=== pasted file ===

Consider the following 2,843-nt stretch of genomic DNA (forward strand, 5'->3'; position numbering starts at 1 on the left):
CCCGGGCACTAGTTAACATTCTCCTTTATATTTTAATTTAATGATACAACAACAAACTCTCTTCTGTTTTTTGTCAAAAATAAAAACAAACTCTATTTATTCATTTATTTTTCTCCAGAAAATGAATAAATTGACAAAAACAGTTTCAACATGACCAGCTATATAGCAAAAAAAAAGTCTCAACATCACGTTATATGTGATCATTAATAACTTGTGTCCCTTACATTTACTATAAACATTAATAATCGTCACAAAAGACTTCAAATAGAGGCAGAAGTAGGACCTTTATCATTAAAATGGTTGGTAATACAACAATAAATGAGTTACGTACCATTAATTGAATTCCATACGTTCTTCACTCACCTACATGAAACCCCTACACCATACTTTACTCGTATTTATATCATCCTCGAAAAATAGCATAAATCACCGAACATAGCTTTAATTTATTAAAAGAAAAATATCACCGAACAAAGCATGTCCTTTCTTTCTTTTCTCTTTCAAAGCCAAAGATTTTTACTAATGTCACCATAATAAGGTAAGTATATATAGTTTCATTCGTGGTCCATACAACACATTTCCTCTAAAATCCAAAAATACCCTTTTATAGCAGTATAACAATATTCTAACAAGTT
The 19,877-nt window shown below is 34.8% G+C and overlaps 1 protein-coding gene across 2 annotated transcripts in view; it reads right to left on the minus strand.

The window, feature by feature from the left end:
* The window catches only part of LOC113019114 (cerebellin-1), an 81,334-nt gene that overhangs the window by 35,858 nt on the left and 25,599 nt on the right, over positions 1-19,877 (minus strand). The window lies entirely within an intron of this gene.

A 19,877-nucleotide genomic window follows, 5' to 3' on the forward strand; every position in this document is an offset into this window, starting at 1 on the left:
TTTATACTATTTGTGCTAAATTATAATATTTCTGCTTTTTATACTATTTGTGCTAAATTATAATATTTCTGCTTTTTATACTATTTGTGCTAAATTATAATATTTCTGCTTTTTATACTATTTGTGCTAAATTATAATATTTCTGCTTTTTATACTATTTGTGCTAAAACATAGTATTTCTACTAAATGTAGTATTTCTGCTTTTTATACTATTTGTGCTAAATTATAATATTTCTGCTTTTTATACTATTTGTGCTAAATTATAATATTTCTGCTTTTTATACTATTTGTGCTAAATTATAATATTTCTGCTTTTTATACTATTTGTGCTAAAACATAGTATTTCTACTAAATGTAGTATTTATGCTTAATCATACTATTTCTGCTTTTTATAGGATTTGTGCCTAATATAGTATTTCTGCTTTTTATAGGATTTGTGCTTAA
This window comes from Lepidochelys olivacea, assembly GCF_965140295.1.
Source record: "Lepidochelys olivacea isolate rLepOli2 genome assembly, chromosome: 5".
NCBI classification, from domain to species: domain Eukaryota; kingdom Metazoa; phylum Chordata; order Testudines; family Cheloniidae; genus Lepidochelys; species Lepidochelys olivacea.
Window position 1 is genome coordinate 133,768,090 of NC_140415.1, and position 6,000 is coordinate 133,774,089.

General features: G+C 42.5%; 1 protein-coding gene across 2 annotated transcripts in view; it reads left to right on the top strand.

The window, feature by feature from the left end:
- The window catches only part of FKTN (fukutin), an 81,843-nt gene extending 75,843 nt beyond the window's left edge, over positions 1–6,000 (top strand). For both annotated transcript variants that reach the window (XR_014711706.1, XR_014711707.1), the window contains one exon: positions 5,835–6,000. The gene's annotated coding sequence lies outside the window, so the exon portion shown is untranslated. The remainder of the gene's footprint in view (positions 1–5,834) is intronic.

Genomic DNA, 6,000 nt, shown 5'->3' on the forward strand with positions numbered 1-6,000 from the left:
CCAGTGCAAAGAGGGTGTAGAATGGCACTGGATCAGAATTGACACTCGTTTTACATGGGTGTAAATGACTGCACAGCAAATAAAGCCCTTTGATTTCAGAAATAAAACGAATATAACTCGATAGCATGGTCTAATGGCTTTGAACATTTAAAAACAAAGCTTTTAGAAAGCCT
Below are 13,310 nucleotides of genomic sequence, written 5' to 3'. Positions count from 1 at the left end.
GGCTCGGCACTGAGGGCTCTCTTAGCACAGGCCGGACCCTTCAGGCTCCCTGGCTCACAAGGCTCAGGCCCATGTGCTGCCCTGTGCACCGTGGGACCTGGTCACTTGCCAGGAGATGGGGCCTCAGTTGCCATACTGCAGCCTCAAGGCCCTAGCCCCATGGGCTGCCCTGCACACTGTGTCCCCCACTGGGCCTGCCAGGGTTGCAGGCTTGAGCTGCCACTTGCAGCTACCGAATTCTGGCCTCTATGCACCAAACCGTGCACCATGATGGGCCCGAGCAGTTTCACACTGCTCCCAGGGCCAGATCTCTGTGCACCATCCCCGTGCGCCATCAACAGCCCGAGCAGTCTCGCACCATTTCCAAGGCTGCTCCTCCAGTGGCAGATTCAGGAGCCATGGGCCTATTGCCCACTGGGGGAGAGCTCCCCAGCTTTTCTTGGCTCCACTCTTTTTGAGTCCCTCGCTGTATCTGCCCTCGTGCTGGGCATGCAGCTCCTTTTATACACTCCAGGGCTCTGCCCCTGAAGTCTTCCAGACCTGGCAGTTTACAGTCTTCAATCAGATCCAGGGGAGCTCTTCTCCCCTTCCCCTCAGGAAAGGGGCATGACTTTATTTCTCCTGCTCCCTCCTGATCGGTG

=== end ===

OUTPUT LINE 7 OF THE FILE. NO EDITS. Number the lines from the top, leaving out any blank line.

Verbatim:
TTTATACTATTTGTGCTAAATTATAATATTTCTGCTTTTTATACTATTTGTGCTAAATTATAATATTTCTGCTTTTTATACTATTTGTGCTAAATTATAATATTTCTGCTTTTTATACTATTTGTGCTAAATTATAATATTTCTGCTTTTTATACTATTTGTGCTAAAACATAGTATTTCTACTAAATGTAGTATTTCTGCTTTTTATACTATTTGTGCTAAATTATAATATTTCTGCTTTTTATACTATTTGTGCTAAATTATAATATTTCTGCTTTTTATACTATTTGTGCTAAATTATAATATTTCTGCTTTTTATACTATTTGTGCTAAAACATAGTATTTCTACTAAATGTAGTATTTATGCTTAATCATACTATTTCTGCTTTTTATAGGATTTGTGCCTAATATAGTATTTCTGCTTTTTATAGGATTTGTGCTTAA